Class Notes (839,574)
Canada (511,407)
POLSCI 1G06 (280)
Todd Alway (280)
Lecture

lecture 5b federalism II.doc

3 Pages
72 Views

Department
Political Science
Course Code
POLSCI 1G06
Professor
Todd Alway

This preview shows page 1. Sign up to view the full 3 pages of the document.
Description
Political Science 1G06 2013 II Lecture 5b Federal Politics - Why did Canada develop as a federation rather than a unitary state? - Juridical Federalism reflects the distinct linguistic, cultural, and social differences in Canada - Particularly between English Canada and French Canada - One of the key questions coming out of this social reality is the question: - Is Quebec one province amongst many or a separate nation? - And if so, can the Quebec nation realize its aspirations inside of a federal Canada? - Unlike the case with the Constitution Act, 1982, Quebec was a willing participant in The Constitution Act, 1867 - However, the ability of the rest of Canada to protect French interests was quickly put to the test following Confederation - 1. Riel Rebellions (1870, 1885) - - 2. Bilingualism in Manitoba (1890) - 3. Bilingualism in Ontario: Regulation 17 (1913) - 4. Conscription in WWI - 5. Conscription in WWII - All these developments tended to indicate that the interests of Francophones, both outside Quebec and within, were not well protected where Anglophone majorities controlled political power - Having said this, nationalism in Quebec is not solely an externally induced phenomenon - Developments internal to Quebec have also played a significant role in bringing Quebec’s assertion of national distinctiveness to the forefront of the Provincial agenda, as well as to the top of the National agenda - Developments internal to Quebec: - 1. The Quite Revolution, 1960s - A change in political culture and the relationship between society and Provincial government - From religious, inward oriented, conservative society - To secularism, “modernization,” and expansion of the bureaucratic structure of the province 1 - 2. The Separatist Option: - Amongst some groups there was a belief that the Quite Revolution was moving too slowly - This was seen in the economy where Anglophone capital still dominated - It was seen in politics where the accession to power of Trudeau in 1968 saw the federal government adopt a less open attitude toward the further devolution of power toward Quebec - The Parti Quebecois was established in 1968 “as the primary vehicle of the independence cause” - Using normal political channels to advance Quebec’s interests - But the Front de Liberation du Quebec both promoted and carried out violent acts designed to move the political process quickly towards separation - The extra-legal route to Quebec autonomy was quelled by Prime Minister Trudeau when he enacted the War Measures Act in 1970 - 3. Increased unilingual policy 1970s: - Bill 22 The Official Language Act (1974) - Bill 101 (1977) – Charter of the French Language - 1. “It made French the only language of the legislature” - 2. “Only individuals (not corporations) could use English in Quebec courts” - 3. “Children could not go to English schools unless one of their parents had done so”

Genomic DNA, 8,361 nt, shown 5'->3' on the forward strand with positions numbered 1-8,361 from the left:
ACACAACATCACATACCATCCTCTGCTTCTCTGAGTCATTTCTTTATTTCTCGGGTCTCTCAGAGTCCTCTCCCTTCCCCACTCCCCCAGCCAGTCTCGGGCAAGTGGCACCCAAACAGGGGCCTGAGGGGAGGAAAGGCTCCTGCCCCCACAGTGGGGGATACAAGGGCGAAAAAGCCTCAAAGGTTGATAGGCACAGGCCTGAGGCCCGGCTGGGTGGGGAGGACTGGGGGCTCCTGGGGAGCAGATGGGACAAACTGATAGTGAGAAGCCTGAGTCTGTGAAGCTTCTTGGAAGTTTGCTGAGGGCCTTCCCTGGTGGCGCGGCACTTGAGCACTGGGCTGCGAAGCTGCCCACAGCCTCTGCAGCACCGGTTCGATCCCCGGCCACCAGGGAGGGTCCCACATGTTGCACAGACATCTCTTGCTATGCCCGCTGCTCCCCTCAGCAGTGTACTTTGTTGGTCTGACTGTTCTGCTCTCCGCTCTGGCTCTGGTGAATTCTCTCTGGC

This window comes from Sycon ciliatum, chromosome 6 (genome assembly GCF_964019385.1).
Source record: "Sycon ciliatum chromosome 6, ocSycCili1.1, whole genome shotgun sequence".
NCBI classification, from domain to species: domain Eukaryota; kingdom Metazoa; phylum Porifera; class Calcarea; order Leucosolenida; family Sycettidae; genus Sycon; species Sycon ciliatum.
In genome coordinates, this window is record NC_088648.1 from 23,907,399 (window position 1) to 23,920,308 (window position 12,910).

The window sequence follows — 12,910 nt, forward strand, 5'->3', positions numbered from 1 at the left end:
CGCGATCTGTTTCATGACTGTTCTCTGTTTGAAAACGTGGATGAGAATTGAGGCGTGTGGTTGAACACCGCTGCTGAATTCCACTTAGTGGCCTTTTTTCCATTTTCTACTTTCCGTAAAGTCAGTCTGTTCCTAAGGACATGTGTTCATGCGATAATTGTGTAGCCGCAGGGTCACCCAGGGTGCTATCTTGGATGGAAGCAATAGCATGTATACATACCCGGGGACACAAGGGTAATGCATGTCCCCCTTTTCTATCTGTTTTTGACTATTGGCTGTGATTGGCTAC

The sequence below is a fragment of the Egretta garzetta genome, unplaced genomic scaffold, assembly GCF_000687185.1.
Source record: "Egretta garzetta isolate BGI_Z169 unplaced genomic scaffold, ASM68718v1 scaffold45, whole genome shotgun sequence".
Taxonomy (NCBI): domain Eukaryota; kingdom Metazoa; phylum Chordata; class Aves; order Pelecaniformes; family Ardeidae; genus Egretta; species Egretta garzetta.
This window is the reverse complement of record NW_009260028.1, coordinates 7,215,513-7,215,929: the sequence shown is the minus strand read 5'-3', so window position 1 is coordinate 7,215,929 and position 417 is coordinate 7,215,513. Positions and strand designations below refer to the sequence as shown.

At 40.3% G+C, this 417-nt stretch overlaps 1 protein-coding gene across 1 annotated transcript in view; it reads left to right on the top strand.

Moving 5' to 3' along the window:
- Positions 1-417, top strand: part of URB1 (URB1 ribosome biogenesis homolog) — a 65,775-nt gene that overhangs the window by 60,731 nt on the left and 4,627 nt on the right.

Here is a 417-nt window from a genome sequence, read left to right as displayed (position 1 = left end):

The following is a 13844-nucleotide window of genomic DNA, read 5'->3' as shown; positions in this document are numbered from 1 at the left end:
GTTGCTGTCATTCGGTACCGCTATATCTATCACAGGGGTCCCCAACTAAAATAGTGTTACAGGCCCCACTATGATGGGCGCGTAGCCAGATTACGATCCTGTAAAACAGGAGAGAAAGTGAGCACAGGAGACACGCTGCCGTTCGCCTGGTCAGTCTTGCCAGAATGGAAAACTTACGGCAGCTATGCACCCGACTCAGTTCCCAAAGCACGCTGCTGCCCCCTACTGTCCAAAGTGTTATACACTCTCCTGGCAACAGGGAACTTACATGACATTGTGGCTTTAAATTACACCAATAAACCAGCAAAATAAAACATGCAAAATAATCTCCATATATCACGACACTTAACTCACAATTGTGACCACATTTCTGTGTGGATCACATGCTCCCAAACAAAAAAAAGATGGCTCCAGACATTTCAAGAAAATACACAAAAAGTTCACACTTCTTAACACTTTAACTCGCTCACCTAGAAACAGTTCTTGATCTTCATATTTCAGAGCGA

More Less
Unlock Document

Only page 1 are available for preview. Some parts have been intentionally blurred.

Unlock Document
You're Reading a Preview

Unlock to view full version

Unlock Document

Log In


OR

Join OneClass

Access over 10 million pages of study
documents for 1.3 million courses.

Sign up

Join to view


OR

By registering, I agree to the Terms and Privacy Policies
Already have an account?
Just a few more details

So we can recommend you notes for your school.

Reset Password

Please enter below the email address you registered with and we will send you a link to reset your password.

Add your courses

Get notes from the top students in your class.


Submit